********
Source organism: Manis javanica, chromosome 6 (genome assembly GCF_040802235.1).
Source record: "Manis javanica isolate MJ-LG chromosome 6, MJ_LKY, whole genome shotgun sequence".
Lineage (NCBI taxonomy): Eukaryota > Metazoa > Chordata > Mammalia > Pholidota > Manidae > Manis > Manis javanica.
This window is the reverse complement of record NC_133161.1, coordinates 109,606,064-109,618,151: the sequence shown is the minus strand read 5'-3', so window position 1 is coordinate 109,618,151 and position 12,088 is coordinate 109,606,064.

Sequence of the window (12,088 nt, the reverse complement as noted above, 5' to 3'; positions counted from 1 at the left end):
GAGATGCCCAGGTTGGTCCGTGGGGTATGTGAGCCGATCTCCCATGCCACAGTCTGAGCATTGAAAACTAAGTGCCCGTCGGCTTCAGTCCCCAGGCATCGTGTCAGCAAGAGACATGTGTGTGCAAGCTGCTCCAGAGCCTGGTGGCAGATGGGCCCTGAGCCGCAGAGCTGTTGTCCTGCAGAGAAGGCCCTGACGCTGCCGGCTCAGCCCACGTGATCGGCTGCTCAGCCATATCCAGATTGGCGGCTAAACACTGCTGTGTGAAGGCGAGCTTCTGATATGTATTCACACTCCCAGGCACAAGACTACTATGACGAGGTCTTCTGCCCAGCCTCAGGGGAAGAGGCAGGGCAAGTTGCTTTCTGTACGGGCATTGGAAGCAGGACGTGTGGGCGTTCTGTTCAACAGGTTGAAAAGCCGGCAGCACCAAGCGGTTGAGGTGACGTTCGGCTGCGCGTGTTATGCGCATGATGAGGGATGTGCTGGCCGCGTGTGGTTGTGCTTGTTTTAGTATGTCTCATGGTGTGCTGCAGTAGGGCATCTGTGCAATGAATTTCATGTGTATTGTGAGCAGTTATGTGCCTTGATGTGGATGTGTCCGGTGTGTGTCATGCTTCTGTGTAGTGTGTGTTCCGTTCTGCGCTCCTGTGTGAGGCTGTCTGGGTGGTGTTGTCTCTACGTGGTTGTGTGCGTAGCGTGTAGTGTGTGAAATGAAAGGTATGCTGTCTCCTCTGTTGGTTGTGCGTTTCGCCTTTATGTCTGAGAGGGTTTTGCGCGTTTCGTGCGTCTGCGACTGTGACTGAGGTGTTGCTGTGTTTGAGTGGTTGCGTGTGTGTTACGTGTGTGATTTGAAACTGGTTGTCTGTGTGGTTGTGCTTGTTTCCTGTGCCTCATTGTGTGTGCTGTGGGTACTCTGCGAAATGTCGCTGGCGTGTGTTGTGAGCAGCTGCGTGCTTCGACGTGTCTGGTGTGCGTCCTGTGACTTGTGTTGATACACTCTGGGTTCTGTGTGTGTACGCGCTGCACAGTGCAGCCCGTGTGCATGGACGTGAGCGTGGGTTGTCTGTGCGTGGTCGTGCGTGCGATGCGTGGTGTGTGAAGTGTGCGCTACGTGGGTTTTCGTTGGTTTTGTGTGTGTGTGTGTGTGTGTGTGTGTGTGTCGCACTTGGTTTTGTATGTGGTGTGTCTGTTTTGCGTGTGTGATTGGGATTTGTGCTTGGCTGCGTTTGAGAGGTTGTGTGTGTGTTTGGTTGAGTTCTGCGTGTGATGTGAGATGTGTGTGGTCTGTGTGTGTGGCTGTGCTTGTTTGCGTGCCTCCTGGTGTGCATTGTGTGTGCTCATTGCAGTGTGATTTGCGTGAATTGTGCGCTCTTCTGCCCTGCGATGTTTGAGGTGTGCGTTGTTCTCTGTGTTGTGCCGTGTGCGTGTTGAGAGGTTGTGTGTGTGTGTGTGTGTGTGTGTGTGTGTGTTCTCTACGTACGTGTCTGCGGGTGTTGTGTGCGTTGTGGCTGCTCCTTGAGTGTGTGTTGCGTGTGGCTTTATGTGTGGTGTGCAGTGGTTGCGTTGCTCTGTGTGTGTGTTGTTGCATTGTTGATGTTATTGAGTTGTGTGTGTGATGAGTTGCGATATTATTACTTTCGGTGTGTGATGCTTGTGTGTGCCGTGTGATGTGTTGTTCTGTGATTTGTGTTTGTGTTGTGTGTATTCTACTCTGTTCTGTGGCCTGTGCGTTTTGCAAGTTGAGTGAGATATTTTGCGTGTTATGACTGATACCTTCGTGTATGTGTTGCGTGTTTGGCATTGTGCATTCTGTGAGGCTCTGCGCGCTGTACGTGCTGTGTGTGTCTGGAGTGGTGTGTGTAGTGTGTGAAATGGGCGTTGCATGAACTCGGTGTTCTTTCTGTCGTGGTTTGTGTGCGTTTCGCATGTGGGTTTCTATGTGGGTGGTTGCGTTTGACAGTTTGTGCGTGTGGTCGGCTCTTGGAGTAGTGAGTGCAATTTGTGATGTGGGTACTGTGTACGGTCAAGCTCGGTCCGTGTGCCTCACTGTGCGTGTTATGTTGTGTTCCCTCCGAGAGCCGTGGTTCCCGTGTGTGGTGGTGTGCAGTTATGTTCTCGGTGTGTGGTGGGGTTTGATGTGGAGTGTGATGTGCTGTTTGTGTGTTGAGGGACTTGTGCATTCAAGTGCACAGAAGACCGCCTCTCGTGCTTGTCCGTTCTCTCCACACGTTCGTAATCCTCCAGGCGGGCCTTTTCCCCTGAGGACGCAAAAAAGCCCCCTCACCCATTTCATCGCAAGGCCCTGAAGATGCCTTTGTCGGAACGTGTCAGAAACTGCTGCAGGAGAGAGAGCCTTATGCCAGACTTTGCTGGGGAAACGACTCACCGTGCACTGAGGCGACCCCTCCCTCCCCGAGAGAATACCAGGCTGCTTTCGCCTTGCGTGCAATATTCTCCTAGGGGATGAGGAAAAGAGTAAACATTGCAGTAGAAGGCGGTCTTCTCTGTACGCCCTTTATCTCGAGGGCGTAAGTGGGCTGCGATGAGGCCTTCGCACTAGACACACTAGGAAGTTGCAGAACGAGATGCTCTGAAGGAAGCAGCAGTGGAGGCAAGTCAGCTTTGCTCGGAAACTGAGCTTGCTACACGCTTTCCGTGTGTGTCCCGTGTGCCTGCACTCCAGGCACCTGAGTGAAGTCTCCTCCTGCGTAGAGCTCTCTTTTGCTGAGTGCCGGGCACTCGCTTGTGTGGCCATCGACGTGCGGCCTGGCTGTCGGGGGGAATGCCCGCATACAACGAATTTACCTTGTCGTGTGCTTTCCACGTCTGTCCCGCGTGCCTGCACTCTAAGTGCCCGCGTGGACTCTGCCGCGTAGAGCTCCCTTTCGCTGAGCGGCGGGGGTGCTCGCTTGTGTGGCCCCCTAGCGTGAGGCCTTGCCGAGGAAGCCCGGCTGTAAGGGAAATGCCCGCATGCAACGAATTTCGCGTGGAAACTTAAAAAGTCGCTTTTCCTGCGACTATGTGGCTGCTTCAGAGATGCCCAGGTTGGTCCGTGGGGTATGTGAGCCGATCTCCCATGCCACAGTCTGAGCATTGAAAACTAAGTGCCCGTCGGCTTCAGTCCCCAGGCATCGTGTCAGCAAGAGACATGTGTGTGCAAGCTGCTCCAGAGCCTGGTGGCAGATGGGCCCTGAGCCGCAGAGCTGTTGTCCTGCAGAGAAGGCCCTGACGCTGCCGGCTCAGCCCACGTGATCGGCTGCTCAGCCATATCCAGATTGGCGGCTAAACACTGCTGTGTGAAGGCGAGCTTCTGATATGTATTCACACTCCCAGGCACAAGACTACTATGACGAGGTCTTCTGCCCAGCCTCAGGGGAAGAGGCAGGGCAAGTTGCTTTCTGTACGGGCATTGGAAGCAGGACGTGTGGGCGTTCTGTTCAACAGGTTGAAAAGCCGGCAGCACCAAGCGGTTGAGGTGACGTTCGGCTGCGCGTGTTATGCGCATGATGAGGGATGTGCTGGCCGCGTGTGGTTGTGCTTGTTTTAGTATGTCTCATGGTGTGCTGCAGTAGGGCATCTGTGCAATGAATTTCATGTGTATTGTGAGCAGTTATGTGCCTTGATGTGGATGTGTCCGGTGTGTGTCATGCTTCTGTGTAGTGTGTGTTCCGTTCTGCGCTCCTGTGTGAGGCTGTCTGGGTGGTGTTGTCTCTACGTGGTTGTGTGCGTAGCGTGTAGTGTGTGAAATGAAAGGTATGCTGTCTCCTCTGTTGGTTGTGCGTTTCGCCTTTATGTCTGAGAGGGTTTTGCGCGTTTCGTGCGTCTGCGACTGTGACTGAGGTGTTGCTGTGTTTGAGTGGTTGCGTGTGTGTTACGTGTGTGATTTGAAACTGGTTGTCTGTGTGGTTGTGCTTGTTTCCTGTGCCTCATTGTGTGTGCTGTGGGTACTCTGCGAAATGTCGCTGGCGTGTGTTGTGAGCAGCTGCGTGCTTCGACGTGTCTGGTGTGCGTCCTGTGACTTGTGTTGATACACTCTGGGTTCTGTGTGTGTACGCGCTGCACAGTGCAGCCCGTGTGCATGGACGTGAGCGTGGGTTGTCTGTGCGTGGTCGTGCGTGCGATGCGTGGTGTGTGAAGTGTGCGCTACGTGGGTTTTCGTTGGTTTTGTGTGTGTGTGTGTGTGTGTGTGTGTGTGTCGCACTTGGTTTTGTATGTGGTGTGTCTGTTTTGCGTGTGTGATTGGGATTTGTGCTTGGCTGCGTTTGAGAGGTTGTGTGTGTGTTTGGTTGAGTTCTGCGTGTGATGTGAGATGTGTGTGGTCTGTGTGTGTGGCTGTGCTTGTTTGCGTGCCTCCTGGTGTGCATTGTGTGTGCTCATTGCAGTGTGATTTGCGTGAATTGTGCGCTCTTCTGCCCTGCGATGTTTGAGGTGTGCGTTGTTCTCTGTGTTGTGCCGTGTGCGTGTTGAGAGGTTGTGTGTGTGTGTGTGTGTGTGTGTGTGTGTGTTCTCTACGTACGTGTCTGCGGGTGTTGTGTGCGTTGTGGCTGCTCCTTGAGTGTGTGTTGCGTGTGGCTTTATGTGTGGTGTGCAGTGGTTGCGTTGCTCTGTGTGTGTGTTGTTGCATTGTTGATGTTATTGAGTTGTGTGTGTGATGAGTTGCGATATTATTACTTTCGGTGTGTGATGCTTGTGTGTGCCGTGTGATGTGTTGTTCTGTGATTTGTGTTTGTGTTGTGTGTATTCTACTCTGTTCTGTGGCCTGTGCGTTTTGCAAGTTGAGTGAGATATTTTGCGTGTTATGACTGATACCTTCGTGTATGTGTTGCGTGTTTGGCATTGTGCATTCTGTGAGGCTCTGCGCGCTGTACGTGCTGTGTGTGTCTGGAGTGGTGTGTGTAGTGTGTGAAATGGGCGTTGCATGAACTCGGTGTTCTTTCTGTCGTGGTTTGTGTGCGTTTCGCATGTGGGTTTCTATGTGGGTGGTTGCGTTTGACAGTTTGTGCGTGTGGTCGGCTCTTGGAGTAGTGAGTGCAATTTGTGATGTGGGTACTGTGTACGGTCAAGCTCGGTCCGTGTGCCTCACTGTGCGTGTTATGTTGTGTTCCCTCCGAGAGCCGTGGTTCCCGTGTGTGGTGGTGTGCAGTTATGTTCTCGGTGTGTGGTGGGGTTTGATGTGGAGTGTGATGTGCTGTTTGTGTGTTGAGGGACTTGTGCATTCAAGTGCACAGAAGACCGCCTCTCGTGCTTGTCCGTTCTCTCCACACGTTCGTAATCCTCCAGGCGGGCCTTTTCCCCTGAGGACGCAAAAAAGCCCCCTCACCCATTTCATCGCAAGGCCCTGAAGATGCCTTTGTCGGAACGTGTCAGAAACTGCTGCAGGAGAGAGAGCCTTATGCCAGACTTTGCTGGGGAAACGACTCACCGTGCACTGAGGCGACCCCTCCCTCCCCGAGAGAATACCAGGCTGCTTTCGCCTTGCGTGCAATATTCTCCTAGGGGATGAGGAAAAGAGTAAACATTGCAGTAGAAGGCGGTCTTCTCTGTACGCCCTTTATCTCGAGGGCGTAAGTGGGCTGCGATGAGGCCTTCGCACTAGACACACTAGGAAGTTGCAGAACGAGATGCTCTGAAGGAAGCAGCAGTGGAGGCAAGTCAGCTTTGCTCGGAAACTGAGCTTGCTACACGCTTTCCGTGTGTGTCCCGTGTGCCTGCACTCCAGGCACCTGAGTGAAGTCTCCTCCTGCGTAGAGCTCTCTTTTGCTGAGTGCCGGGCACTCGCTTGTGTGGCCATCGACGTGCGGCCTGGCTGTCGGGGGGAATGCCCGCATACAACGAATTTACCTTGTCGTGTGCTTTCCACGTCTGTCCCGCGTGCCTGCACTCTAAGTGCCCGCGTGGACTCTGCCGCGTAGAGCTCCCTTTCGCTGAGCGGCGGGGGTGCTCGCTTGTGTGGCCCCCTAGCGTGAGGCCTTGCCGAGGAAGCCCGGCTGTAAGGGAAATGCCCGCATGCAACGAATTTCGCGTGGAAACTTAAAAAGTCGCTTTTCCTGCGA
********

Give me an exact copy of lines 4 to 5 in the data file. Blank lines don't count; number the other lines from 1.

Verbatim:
This window is the reverse complement of record NC_133161.1, coordinates 109,606,064-109,618,151: the sequence shown is the minus strand read 5'-3', so window position 1 is coordinate 109,618,151 and position 12,088 is coordinate 109,606,064.

Sequence of the window (12,088 nt, the reverse complement as noted above, 5' to 3'; positions counted from 1 at the left end):